Mother-of-pearl blue (Polyommatus nivescens)

Also known as: mother of pearl blue
KingdomAnimalia
PhylumArthropoda
ClassInsecta
OrderLepidoptera
FamilyLycaenidae
GenusPolyommatus (1)

The mother-of-pearl blue is classified as Near Threatened (NT) on the IUCN Red List (1).

The mother-of-pearl blue (Polyommatus nivescens) is a small, delicately-marked butterfly found only in Spain (1). This elegant species has pale blue uppersides, which look almost white when the butterfly is in flight (2), and paler undersides with numerous black, eye-like spots. It also has very short antennae that terminate in club-like structures, which have a point on one side. The palp (small projections from the head which are covered in scent detecting sensors) are rather small (3).

Occurring only in Spain, the mother-of-pearl blue has a scattered distribution, ranging from Granada and Murcia in the south, to the Pyrenees and Cantabrian Mountains (1). There are also records of this species from France; however, the accuracy of these records has been questioned, meaning the species presence there is uncertain (4).

The mother-of-pearl blue is found in flower-rich grasslands and on warm, dry chalk rock with scattered patches of grassy vegetation and bushes. It occurs between elevations of 200 and 2,100 metres (1).

The mother-of-pearl blue is most active between June and July, but may emerge from hibernation as early as May and remain active until as late as August (2). The female mother-of-pearl blue lays a clutch of eggs each year on the leaves of the kidney-vetch (Anthyllis vulneraria), preferring to lay the eggs on smaller plants. Once hatched, the small caterpillars immediately go into hibernation. The following spring the caterpillars feed voraciously and grow rapidly, before pupating on the ground at the end of spring (1) (5). 

The major threat to the mother-of-pearl blue is thought to be global climate change. Butterflies populations are subject to considerable annual fluctuations due to changes in their environment, making them particularly vulnerable to changing climatic conditions (1) (5). Climate change may adversely affect butterfly populations by altering the distribution of climatically-suitable habitat, by changing the vegetation structure of their habitats, or by changing patterns of land-use (5). The mother-of-pearl blue is also threatened in parts of its range by the conversion of its habitat to eucalyptus plantations (1).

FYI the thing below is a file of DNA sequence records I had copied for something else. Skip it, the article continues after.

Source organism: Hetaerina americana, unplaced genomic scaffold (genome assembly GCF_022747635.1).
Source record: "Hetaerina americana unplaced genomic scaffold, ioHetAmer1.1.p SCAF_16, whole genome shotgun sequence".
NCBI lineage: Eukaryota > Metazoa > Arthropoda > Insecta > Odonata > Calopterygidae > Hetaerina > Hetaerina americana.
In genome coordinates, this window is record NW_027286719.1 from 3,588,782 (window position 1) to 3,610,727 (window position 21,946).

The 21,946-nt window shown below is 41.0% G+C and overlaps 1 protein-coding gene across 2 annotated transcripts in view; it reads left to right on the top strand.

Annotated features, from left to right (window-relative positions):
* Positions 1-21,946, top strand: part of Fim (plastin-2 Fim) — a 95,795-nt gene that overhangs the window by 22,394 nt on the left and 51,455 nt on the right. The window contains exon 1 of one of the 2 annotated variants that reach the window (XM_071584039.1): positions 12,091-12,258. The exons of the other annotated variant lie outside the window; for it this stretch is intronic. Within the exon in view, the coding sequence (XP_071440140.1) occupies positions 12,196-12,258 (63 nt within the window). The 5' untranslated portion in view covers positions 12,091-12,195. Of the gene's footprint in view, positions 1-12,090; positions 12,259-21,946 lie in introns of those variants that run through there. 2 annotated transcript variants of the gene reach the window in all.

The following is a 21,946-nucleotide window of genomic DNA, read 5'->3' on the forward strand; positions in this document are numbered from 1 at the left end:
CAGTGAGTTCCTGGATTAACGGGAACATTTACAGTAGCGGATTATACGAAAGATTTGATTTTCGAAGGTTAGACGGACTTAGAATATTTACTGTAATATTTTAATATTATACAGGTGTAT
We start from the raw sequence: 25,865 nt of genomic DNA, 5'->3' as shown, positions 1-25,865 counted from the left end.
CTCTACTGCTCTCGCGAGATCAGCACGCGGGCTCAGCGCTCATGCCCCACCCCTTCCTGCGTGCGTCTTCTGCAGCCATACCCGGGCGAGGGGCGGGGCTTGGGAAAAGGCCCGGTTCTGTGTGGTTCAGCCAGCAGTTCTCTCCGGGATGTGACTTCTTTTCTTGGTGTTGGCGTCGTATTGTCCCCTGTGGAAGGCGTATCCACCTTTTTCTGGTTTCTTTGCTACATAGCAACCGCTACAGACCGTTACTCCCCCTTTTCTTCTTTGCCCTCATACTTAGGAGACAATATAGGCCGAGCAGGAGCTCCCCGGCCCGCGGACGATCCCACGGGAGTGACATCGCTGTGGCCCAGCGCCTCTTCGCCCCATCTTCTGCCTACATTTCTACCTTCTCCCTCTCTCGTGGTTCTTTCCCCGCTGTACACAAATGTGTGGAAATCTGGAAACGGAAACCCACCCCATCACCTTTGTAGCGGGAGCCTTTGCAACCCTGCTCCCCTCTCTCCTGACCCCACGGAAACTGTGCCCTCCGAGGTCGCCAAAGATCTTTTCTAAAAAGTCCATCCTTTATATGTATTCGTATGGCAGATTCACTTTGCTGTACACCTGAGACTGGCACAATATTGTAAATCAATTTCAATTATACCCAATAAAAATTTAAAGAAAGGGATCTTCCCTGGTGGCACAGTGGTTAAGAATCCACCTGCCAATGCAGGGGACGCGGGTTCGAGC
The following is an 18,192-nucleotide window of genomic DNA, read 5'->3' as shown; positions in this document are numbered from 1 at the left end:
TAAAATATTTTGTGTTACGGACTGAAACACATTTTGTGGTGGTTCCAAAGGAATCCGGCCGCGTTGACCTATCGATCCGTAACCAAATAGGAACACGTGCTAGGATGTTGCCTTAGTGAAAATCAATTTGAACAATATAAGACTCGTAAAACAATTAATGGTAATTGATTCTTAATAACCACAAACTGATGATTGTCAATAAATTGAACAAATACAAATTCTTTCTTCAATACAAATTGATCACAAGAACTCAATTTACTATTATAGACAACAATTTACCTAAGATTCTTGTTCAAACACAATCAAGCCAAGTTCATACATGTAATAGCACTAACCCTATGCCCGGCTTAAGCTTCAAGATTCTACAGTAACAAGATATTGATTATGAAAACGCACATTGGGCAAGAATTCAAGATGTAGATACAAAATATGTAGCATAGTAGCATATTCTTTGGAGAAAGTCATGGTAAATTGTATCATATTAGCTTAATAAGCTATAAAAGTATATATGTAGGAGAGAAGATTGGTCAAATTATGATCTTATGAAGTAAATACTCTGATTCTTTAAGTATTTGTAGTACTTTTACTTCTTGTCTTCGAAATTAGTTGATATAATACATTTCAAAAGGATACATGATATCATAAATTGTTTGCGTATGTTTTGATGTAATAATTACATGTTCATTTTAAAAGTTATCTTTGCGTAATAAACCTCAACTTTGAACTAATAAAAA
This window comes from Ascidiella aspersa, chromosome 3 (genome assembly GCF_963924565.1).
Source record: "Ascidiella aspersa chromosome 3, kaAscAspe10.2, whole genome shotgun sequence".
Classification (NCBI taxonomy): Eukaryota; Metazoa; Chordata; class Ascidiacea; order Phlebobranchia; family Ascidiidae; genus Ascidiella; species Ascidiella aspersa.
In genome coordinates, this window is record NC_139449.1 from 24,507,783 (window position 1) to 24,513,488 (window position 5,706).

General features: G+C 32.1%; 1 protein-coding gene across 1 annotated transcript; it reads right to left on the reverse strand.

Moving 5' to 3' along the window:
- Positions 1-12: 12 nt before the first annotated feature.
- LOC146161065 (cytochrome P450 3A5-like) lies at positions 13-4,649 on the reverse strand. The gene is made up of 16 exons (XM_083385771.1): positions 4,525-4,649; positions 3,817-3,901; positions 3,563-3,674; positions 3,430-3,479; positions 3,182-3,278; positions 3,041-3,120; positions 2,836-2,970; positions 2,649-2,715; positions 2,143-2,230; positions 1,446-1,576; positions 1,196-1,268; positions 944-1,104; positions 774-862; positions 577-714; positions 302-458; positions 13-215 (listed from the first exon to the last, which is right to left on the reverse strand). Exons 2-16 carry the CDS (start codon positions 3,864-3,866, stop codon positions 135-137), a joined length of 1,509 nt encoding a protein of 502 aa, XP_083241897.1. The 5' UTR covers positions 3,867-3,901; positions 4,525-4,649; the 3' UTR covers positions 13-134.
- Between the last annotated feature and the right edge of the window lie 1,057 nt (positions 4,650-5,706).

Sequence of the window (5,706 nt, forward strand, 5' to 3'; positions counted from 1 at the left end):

A conservation priority for the mother-of-pearl blue is further research into its distribution and ecology. To mitigate the threat of climate change, remaining areas of suitable habitat should also be protected and appropriately managed, such that the species is given enough area to adapt to a changing climate and perhaps even disperse to new areas. As much of its habitat is severely fragmented, restoring habitat and improving connectivity between fragments would also greatly benefit the mother-of-pearl blue (1) (5).

Find out more about butterfly conservation:

This information is awaiting authentication by a species expert, and will be updated as soon as possible. If you are able to help please contact:
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  1. IUCN Red List (April, 2011)
    http://www.iucnredlist.org/
  2. Eurobutterfies.com - Mother of pearl blue (April, 2011)
    http://www.eurobutterflies.com/species_pages/niviscens.htm
  3. Duncan, J. and Cuvier, G. (1835) The Natural History of British Butterflies. WH Lizars, UK.
  4. Tennent, W.J. and Munguira, M.L. (2008) Does Polyommatus (Plebicula) nivescens Keferstein, 1851, occur in France? (Lepidoptera: Lycaenidae). SHILAP Revista de Lepidopterología, 36: 527-530.
  5. Settele, J. et al. (2008) Climatic risk atlas of European butterflies. Pensoft, Sofia. Available at:
    http://pensoftonline.net/biorisk/index.php/journal/issue/view/1/showToc